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What Is a Saint?
Tomorrow's World Magazine
July 1971
Volume: Vol III, No. 07
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What Is a Saint?
James L Chapman

What is a saint? What are they for? Are YOU a saint, or can you ever BECOME ONE?

   THERE is a vast difference between what most people believe concerning saints and what God actually states about them. This article explains these differences and closely examines what God's Word really says.
   For centuries people have been talking about saints. Yet, few people understand what a saint really is.
   How did St. Valentine, St. Patrick, St. Augustine and others become "saints" anyway? There are many conflicting beliefs about this question. Some feel they must pray to a different saint each day, or each time a new problem arises. Others feel that only members of their particular denomination or sect are saints. Still others believe that only those who have been cruelly martyred for the sake of Christianity can be saints.
   For example, the article "Saint" in the Encyclopedia Britannica, 11th edition, states: "In ancient inscriptions, it often means those souls who are enjoying eternal happiness, or, the martyrs. It was not until almost the Sixth Century that the word became a title of honour specially given to the dead whose cult was publicly celebrated in the churches. It was to the martyrs that the church first began to pay special honor" (emphasis mine throughout).
   The Encyclopedia Britannica further asserts that the honoring of saints dates back to the second century and was soon widespread throughout the world. It was a practice devised by men, and as the practice spread, it became much abused. People began to worship saints rather than God.
   In these modern times, it is a difficult task to have someone declared a saint. Noel Francis Moholy, the priest who is spearheading the drive to have Junipero Serra, the founder of California's first mission, made a saint, stated in a recent Los Angeles Times article: "Canonization is the most complicated legal process ever devised by man. Nobody started work on Serra's cause until twenty-five years ago, and the passage of time makes it more difficult."
   In one well-known church, the name of a special saint is given to new converts at baptism. On each day of the year one or more saints are commemorated. The believers in this faith are also asked to pray to these saints often, for it is believed they will intercede with God for that person. They feel that no one except those already in heaven can be saints and that if we please them, they will do us fauors with God.
   If this is true, what about those who have had their sainthood status taken away? Were they suddenly thrown out of heaven, or what?
   Let's see what the Bible says.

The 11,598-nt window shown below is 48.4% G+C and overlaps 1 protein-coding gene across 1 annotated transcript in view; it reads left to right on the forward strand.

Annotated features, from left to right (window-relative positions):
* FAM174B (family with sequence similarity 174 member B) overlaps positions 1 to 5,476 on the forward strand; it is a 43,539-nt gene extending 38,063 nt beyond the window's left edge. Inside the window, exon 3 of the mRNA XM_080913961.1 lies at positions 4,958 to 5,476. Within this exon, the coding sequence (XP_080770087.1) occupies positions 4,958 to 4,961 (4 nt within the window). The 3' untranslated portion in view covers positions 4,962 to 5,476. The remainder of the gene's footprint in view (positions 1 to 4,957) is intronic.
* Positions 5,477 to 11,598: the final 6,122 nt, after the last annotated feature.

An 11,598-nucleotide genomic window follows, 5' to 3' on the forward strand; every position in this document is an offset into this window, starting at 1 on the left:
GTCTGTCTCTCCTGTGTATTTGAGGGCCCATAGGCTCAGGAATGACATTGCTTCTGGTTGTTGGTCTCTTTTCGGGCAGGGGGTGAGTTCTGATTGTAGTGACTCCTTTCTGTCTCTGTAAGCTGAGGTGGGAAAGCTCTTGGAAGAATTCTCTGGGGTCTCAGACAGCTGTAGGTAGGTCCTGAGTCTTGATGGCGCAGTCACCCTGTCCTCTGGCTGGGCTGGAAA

Turn to the Word of God and see what He states about saints. After all, if there is a God, then the heavens and the earth and all that exists belong to Him, and He is the one who will control who lives where, and He will dictate the terms of who is, and who isn't, a saint.
   Notice first the very positive and dogmatic statements in John 3:13: "No man has ascended up to heaven," and in Acts 2:29 and 34 where the Bible states plainly that the prophet and patriarch David is dead and buried and has not ascended to the heavens.
   This means, then, that according to the most popular and modern teachings regarding saints, David, who was a prophet (Acts 2:30) and a man after God's own heart (Acts 13:22), would not be qualified to be a saint because the Bible plainly states he is not in heaven. This, of course, would not make good sense. If God felt David was a man after His own heart, certainly He would want David around Him where He is.
   The Bible shows us plainly that no one is in heaven except God, Jesus Christ and the angels. So why waste all that time praying to some saint who can't hear you, and isn't there?
   Furthermore, our prayers should be addressed directly to God the Father (Matt. 6:9). It is through the name and office of Jesus Christ that God hears our prayers (Eph. 2:13, 18).
   Paul spoke about how, before he was converted, he himself had persecuted and tortured the true saints of God, how he put them in prison and testified against them, thinking all the while he was doing God a favor (Acts 26:10, 11). Then as the rest of Paul's life story is read, it is seen that he became a saint (Eph. 3:8) when he repented — when he changed his way of life and began to follow Christ instead of some religion of man.
   Paul makes it very clear that the saints were those people who were true followers of Christ, keeping God's Law in spite of severe criticism and persecution, and that they were people who were alive and active in God's Church. (See Eph. 2:19-22; Col. 1:2; Eph. 5:3; Phil. 1:1.)
   As God's Word states in Revelation 14:12: "Here is the patience of the saints: here are they that keep the commandments of God, and the faith of Jesus."
   Right at this very moment, God is revealing His plan of salvation and His way of life to those people whom He is calling and those who obey Him. These people are the TRUE SAINTS OF GOD.
   That's right — these living, breathing human beings whom God is working with, and through whom He is revealing the true hope for all mankind — these are His saints! (Col. 1:26-28.)

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Tomorrow's World MagazineJuly 1971Vol III, No. 07
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